Synonym(s): Turkistan Cockroach (alternate spelling)
Adult Description: The adult Turkestan Cockroach is 15-28 mm in length with color variations between the male and female. Males are red/brown with pale or white lateral stripes on the ventral side of the wing base. The male also has wings that cover the entire abdomen. Female B. lateralis are dark brown in color with short lateral white dashes at end of the wing. The female wings are very short in comparison to the male and do not cover the entire abdomen.
Larva Description: Egg capsules (ootehca) are about 3/8 in long, and dark brown in color. Each ootheca contains around 18 eggs. The nymphs are bi-colored with a light brown thorax and dark brown abdomen.
Host Plant: None
Ecological Threat: The Turkestan cockroach presents the ecological issues of water contamination and spread of disesase. One of the choice habitats for B. lateralis is household water meters and sewers. Because this species can live in sewers, it poses a risk for disease spread and has been known to carry disease. There is also risk of damage to common household plants and crops that B. lateralis feeds on once the cockroach reaches pest proportions.
Biology: The Turkestan Cockroach is a fast moving pest that lays all ootheca instead of giving live birth. This species can't climb, but the males can jump out of tanks in which they are kept to be used as feeders for many household reptiles. The B. lateralis is noted as the fastest breeding species of the cockroaches used for feeding household reptiles. Once a colony of the Turkestan Cockroach is established offspring are created at an alarming rapid rate.
History: The Turkestan Cockroach is believed to have spread to the US with returning military personnel from the Middle East in the 1970's to 1980's.
U.S. Habitat: The Turkestan Cockroach can be found in an eclectic variety of habitats such as: semi-arid deserts, arid deserts, water meter boxes, compost piles, leaf litter, potted plants, sewer systems, and cracks in concrete walkways.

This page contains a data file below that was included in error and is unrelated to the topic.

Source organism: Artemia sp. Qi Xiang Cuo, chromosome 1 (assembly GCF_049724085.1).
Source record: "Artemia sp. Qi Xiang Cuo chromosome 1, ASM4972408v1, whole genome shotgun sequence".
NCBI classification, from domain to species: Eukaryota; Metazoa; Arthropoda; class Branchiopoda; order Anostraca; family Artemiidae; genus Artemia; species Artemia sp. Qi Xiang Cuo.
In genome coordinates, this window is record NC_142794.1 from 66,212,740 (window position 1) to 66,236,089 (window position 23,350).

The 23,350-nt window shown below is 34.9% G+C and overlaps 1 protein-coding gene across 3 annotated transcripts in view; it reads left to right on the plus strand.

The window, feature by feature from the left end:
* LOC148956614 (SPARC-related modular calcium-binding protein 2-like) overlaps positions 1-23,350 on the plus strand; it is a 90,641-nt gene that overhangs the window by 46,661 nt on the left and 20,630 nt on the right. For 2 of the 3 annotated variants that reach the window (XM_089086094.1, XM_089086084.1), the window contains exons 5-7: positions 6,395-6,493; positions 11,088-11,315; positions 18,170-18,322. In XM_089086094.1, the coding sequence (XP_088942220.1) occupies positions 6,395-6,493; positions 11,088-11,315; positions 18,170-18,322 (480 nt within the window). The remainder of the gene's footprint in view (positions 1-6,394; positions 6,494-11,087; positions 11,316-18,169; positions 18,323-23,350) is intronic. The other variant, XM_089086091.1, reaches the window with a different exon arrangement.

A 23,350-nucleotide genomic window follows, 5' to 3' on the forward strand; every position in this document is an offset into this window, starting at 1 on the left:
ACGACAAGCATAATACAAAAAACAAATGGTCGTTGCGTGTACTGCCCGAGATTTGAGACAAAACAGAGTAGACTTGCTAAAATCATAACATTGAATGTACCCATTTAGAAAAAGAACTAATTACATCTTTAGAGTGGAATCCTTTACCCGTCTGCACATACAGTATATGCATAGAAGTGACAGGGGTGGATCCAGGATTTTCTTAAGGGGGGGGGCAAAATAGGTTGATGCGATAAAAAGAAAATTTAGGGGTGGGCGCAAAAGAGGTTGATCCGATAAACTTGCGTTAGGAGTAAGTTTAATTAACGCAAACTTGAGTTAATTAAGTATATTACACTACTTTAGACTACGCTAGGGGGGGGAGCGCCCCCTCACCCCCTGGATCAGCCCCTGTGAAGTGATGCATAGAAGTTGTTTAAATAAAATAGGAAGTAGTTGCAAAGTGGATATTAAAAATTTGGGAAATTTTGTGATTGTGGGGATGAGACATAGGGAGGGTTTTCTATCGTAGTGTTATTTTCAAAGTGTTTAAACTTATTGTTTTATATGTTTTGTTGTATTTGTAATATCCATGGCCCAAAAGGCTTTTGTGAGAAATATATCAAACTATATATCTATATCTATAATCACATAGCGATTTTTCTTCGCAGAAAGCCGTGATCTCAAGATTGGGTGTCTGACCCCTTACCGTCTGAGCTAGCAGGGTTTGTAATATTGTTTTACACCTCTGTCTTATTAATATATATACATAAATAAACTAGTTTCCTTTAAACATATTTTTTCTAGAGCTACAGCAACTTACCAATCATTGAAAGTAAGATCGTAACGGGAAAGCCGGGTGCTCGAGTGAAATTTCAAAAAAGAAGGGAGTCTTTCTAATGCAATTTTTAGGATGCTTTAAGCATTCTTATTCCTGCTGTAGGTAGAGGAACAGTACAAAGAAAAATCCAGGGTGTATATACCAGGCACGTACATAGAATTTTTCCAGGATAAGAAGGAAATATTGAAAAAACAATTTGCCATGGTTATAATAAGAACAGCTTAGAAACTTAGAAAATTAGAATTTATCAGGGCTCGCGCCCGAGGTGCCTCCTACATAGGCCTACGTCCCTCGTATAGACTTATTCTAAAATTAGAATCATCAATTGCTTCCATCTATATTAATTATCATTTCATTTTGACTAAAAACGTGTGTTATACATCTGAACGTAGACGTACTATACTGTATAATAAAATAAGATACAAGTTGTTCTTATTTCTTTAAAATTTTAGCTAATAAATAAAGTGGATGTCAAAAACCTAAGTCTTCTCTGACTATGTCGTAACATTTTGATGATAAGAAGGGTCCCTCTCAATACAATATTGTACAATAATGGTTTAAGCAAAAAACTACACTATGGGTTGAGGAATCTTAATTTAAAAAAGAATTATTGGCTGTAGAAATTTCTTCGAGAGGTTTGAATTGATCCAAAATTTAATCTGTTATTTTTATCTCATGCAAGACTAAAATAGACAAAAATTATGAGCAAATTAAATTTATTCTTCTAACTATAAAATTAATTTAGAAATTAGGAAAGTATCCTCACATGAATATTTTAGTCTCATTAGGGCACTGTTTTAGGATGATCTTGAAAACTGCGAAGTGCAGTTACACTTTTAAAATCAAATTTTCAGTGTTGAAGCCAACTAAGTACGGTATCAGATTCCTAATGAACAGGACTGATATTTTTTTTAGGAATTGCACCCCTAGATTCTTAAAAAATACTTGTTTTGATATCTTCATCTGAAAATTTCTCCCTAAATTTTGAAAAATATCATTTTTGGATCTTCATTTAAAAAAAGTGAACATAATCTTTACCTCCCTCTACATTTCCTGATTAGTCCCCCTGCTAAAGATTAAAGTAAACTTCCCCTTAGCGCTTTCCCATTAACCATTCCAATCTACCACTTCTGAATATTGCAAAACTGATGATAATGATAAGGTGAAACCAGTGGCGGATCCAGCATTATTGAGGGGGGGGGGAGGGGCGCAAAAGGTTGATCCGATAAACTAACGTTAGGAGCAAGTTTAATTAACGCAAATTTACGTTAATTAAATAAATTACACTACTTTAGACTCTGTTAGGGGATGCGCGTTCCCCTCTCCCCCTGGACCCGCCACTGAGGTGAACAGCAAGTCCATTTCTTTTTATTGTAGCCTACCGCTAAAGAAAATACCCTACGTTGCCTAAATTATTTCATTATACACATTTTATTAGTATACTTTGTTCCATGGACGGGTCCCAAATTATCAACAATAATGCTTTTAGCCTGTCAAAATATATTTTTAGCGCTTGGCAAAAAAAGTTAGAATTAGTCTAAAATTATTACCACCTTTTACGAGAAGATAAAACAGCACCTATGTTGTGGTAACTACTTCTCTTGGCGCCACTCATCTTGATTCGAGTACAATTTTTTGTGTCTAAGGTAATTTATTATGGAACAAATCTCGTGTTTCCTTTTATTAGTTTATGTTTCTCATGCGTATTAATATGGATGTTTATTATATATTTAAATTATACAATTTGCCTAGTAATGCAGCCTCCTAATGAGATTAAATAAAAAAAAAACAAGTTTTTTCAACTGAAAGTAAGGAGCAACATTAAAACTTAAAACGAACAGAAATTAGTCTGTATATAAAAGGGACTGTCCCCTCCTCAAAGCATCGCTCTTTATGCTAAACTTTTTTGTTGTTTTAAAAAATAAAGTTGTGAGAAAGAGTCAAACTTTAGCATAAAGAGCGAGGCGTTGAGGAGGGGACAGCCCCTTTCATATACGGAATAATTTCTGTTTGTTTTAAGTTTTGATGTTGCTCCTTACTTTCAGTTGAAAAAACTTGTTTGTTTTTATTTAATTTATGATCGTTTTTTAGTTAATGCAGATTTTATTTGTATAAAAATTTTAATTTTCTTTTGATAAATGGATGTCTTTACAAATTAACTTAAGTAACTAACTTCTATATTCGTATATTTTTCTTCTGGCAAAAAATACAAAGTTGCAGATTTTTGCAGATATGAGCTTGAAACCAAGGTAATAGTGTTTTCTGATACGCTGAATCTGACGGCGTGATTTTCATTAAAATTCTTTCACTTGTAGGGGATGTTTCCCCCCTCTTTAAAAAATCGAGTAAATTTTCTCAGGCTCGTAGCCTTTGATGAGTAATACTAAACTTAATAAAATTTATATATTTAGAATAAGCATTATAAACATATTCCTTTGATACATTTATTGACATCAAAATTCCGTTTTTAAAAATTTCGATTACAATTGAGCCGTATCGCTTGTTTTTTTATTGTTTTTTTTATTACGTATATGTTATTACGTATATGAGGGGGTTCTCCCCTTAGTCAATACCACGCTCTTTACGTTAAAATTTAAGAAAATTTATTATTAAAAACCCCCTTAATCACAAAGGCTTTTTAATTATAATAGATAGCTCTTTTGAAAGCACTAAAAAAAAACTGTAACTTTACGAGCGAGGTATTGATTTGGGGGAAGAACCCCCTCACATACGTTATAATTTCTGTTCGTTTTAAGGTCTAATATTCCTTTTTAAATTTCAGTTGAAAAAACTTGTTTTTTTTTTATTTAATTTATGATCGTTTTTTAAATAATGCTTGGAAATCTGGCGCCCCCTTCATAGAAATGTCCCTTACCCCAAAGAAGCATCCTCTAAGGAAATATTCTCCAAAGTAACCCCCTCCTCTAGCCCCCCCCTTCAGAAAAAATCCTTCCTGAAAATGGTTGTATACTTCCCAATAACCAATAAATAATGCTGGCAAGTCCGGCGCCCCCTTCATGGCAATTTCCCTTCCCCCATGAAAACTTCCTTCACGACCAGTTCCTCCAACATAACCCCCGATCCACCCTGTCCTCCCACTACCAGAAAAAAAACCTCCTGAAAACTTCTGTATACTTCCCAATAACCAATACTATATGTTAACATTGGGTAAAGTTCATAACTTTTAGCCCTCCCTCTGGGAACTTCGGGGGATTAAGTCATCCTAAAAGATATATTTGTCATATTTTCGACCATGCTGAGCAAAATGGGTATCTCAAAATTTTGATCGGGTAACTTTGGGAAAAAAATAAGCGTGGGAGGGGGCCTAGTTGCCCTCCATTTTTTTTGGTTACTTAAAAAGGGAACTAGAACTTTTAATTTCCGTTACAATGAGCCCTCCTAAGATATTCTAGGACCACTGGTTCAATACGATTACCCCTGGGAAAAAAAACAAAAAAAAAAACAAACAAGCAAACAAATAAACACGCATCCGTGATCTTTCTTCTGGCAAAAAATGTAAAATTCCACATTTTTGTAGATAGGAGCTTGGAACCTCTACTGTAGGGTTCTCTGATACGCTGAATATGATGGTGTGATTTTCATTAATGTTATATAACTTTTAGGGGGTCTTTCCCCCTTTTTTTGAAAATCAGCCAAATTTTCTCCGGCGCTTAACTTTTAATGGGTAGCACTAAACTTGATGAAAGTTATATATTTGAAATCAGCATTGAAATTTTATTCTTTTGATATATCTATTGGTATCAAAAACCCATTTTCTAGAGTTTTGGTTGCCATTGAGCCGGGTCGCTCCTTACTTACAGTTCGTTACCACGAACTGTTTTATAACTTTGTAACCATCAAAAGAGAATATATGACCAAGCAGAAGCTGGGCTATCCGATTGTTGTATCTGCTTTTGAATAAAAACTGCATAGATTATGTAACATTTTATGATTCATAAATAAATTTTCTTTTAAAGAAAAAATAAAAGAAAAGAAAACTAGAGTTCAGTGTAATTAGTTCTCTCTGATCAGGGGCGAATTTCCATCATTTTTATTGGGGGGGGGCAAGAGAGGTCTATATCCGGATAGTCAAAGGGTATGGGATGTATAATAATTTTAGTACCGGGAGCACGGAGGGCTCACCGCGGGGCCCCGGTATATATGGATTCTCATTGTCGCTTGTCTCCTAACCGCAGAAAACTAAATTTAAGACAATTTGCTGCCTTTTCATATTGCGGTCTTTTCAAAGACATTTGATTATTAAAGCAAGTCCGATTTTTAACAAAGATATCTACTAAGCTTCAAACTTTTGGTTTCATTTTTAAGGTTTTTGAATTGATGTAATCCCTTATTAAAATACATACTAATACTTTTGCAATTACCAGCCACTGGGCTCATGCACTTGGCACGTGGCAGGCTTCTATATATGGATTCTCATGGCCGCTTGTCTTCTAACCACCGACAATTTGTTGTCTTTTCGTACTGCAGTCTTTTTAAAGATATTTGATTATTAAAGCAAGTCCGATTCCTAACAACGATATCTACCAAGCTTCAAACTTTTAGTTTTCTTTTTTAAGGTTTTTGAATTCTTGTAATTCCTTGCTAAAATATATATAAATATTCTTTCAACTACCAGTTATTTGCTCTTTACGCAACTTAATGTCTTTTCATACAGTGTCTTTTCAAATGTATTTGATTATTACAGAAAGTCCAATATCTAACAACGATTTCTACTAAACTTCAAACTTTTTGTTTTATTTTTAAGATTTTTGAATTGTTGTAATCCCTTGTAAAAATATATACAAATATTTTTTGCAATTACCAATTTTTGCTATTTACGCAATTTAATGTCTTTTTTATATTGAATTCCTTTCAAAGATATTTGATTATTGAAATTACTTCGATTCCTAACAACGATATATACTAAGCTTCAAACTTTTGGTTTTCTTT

Native Origin: Middle East and Europe
U.S. Present: Southwest region of the United States stretching from Southern California to Texas.
Distribution in Texas: El Paso
Male B. lateralis are similar to American cockroaches and female B. lateralis are similar to Oriental cockroaches.
Some management techniques upon infestation involve dessication dust and baits. A local exterminator can effectively remove a population from a home. The B. lateralis like many other cockroaches is nocturnal, so suspected infestations are best discovered after dark. A simple prevention is to monitor your home and make sure there are no ideal feeding spots or standing water.
Kim, T., & Rust, M. K. 2013. Life history and biology of the invasive Turkestan cockroach (Dictyoptera: Blattidae). Journal of Economic Entomology, 106(6): 2428-2432.
Rios, L. A., & Honda, J. Y. 2013. New records for Blatta lateralis (Walker 1868)(Blattaria: Blattidae) in California. The Pan-Pacific Entomologist, 89(2): 120-121.
Spencer, C. B., Jr., R. D. White and L. C. Stover. 1979. Discover and control of the Turkestan cockroach. Pest Control, December, 1979: 14. 45.